Has Hamlet Gone Mad?
Hamlet was the prince of Denmark, son of the assassi-nated King Hamlet and
Queen Gertrude, and nephew to Claudius. Hamlet, (during the play) goes through
some very troubling situations in which he seems to act in an insane manner.
But I am convinced that he was “not in madness, but mad in craft.” I also
believe that he was a man of high moral standards, in fact higher than most of
the people in Denmark at that time.
Hamlet was bombarded by many situations at the start of the play which
his psyche had to deal with. He was very up-set (as any other person would be)
with his father’s murder and, at the same time, his mother’s hurried remarriage.
HAMLET: “Ere yet the salt of most unrighteous tears had left the flushing
in her galled eyes, she married. O, most wicked speed, to post with suck
dexterity to incestuous sheets!” He then heard from his good friend Horatio
that they had seen a ghost during the night watch. Hamlet was shocked at the
description of the ghost and he said to him-self “My father’s spirit-in arms?
All is not well. I doubt some foul play. Would the night were come!” Hamlet’s
per-sonality underwent severe stresses due to the situations en-countered and
consequently, he had to find a way to solve the apparent problems.
In Act 1, Scene 5, Hamlet while talking to his father’s ghost was urged
to avenge the foul murder, but to leave his mother out of it as her guilt would
be punishment enough. GHOST: “Revenge his foul and most unnatural murder.
Leave her to heaven, and to those thorns that in her bosom lodge to prick and
sting her.” The ghost of the previous king gave Hamlet the solution that he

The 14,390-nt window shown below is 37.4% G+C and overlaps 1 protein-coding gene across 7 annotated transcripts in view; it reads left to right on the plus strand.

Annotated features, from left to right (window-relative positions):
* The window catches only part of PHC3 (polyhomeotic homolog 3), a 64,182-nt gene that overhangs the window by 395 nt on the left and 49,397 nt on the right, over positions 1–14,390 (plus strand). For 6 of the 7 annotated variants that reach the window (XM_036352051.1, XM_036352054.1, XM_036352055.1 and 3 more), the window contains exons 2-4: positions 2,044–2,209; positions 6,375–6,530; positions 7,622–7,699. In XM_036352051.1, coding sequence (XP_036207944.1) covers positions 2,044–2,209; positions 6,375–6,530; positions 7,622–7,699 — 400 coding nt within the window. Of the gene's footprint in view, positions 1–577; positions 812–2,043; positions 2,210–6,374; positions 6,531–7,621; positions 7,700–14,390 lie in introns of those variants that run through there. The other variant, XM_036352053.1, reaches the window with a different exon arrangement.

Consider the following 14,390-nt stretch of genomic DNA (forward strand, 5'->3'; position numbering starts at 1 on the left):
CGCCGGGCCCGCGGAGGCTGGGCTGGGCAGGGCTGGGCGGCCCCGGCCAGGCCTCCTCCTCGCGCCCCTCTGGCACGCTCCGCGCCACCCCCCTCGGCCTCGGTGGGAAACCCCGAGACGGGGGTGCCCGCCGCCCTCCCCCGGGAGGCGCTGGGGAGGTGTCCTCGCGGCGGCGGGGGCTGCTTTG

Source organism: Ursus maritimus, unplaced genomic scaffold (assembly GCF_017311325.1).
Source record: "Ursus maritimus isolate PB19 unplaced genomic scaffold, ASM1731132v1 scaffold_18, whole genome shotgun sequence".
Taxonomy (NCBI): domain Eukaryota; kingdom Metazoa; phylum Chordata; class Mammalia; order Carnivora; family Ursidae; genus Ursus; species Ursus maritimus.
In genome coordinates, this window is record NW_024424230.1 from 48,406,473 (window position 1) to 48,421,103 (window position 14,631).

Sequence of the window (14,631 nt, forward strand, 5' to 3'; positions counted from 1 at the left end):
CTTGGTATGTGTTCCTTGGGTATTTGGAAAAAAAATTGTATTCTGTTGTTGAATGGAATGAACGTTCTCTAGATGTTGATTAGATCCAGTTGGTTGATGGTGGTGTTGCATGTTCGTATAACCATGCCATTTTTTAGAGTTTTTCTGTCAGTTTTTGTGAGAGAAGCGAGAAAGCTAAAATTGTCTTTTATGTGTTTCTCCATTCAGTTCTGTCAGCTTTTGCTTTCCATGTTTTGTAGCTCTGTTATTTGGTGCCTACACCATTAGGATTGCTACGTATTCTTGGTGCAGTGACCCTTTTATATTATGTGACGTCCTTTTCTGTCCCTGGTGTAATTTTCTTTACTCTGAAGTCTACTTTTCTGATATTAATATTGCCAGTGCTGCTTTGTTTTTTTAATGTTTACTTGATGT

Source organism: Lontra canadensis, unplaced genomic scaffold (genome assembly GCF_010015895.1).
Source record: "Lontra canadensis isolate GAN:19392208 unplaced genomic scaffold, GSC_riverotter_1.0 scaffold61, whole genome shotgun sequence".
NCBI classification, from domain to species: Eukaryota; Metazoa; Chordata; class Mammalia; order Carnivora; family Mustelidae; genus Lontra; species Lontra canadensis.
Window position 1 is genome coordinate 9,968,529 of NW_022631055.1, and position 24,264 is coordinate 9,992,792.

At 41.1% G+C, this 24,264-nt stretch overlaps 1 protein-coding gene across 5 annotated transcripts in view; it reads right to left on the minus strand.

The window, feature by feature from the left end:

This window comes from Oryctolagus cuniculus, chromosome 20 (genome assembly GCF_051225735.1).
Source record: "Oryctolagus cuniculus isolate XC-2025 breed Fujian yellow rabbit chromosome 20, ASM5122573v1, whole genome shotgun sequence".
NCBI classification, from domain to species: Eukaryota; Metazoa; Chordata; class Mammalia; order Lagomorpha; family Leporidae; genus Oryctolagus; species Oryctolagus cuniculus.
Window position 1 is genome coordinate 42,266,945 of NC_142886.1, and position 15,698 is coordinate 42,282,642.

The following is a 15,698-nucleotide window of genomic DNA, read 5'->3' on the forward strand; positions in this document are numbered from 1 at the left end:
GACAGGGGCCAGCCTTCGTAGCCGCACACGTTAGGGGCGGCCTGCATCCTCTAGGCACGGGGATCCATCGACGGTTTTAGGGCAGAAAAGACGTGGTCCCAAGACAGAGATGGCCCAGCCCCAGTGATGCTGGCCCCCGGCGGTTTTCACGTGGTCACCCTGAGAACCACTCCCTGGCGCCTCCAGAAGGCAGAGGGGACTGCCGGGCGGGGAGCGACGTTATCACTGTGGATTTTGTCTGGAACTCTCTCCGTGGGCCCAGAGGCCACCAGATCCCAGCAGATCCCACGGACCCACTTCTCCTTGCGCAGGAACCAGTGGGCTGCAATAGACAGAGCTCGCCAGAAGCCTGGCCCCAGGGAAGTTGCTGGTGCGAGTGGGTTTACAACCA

needed. The ghost also be-seeched Hamlet to “Let not the royal bed of Denmark
be a couch for luxury and damned incest”. This showed that Ham-let was
required to not only restore his honor, but to re-store the honor of all of
Denmark as well! The added burden upon his shoulders caused him to clear from
his mind all but what was necessary to solve his dilemma. This would have
allowed him to think in a rational and sane manner. It also explains why later
he is unable to pursue his relationship with his true love Ophelia, and instead
tries to make her disinterested in him so that again, he may concentrate on the
tasks athand. Hamlet used his cunning when he devised a plan to see if his
uncle really was a killer or if he was merely being tricked by the ghost. He
got the company of players that were passing through to perform a modified ver-
sion of a play in which a king was murdered by his brother. Then he watched his
uncle during the performance and noticed Claudius getting uneasy and finally
leaving. This confirmed that what Hamlet was going to do was the right thing.
I feel that his double checking of the situation further en-forced the fact that
he was sane and in every way normal. (Where an insane or merely enraged person
would be impulsive and act fast without thinking.)
On his way to solving his predicament, Hamlet was met with many
obstacles that he had to overcome. Such as when Claudius (using Hamlet’s feign
madness as an excuse), told Rosencrantz and Guildenstern that Hamlet was a
threat and that they were to take him to England as soon as possible. However,
Hamlet being the clever man that he was, figured out the King’s plot and
reversed it so that the treacherous Rosencrantz and Guildenstern were executed
Hamlet, having possessed so many qualities and demon-strated rational and
wise thought time and time again, was in my opinion totally sane and perhaps
even brilliant in some ways. I conclude that Hamlet was more than simply a
troubled young man and, because of his decency and his un-derstanding of his
culture’s expectations, acted as he did.